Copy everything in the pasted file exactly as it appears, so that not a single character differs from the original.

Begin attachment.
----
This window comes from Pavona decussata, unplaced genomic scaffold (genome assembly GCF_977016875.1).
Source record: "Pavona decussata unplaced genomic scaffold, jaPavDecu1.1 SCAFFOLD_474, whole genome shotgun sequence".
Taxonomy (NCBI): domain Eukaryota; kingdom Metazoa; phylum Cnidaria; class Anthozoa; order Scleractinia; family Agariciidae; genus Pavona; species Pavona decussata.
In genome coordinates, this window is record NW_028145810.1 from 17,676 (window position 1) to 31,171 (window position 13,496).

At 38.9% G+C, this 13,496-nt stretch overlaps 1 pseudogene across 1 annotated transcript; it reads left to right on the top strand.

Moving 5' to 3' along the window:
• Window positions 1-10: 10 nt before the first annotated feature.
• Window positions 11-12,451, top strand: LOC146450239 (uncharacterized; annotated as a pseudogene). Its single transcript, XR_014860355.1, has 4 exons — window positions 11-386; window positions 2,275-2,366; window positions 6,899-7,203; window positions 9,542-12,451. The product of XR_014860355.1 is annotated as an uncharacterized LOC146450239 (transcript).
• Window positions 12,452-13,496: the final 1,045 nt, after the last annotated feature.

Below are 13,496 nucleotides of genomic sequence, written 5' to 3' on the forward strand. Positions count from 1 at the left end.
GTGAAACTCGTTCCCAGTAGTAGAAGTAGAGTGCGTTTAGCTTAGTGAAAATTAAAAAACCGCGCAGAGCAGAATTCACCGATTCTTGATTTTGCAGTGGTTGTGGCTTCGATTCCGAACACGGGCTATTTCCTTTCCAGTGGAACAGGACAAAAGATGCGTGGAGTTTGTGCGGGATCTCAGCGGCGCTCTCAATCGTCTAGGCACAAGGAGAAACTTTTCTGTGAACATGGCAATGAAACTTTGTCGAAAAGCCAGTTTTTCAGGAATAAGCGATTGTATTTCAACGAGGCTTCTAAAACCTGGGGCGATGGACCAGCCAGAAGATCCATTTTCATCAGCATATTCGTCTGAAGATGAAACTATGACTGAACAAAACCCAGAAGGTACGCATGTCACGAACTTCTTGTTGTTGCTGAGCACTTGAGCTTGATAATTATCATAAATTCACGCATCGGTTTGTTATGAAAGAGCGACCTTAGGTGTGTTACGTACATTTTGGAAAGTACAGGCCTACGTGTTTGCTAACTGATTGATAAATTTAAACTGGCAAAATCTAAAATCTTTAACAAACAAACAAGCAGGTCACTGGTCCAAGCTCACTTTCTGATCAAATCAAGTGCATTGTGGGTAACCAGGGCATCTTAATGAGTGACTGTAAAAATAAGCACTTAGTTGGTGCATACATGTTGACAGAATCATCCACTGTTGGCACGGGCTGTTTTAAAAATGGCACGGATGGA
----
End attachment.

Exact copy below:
This window comes from Pavona decussata, unplaced genomic scaffold (genome assembly GCF_977016875.1).
Source record: "Pavona decussata unplaced genomic scaffold, jaPavDecu1.1 SCAFFOLD_474, whole genome shotgun sequence".
Taxonomy (NCBI): domain Eukaryota; kingdom Metazoa; phylum Cnidaria; class Anthozoa; order Scleractinia; family Agariciidae; genus Pavona; species Pavona decussata.
In genome coordinates, this window is record NW_028145810.1 from 17,676 (window position 1) to 31,171 (window position 13,496).

At 38.9% G+C, this 13,496-nt stretch overlaps 1 pseudogene across 1 annotated transcript; it reads left to right on the top strand.

Moving 5' to 3' along the window:
• Window positions 1-10: 10 nt before the first annotated feature.
• Window positions 11-12,451, top strand: LOC146450239 (uncharacterized; annotated as a pseudogene). Its single transcript, XR_014860355.1, has 4 exons — window positions 11-386; window positions 2,275-2,366; window positions 6,899-7,203; window positions 9,542-12,451. The product of XR_014860355.1 is annotated as an uncharacterized LOC146450239 (transcript).
• Window positions 12,452-13,496: the final 1,045 nt, after the last annotated feature.

Below are 13,496 nucleotides of genomic sequence, written 5' to 3' on the forward strand. Positions count from 1 at the left end.
GTGAAACTCGTTCCCAGTAGTAGAAGTAGAGTGCGTTTAGCTTAGTGAAAATTAAAAAACCGCGCAGAGCAGAATTCACCGATTCTTGATTTTGCAGTGGTTGTGGCTTCGATTCCGAACACGGGCTATTTCCTTTCCAGTGGAACAGGACAAAAGATGCGTGGAGTTTGTGCGGGATCTCAGCGGCGCTCTCAATCGTCTAGGCACAAGGAGAAACTTTTCTGTGAACATGGCAATGAAACTTTGTCGAAAAGCCAGTTTTTCAGGAATAAGCGATTGTATTTCAACGAGGCTTCTAAAACCTGGGGCGATGGACCAGCCAGAAGATCCATTTTCATCAGCATATTCGTCTGAAGATGAAACTATGACTGAACAAAACCCAGAAGGTACGCATGTCACGAACTTCTTGTTGTTGCTGAGCACTTGAGCTTGATAATTATCATAAATTCACGCATCGGTTTGTTATGAAAGAGCGACCTTAGGTGTGTTACGTACATTTTGGAAAGTACAGGCCTACGTGTTTGCTAACTGATTGATAAATTTAAACTGGCAAAATCTAAAATCTTTAACAAACAAACAAGCAGGTCACTGGTCCAAGCTCACTTTCTGATCAAATCAAGTGCATTGTGGGTAACCAGGGCATCTTAATGAGTGACTGTAAAAATAAGCACTTAGTTGGTGCATACATGTTGACAGAATCATCCACTGTTGGCACGGGCTGTTTTAAAAATGGCACGGATGGA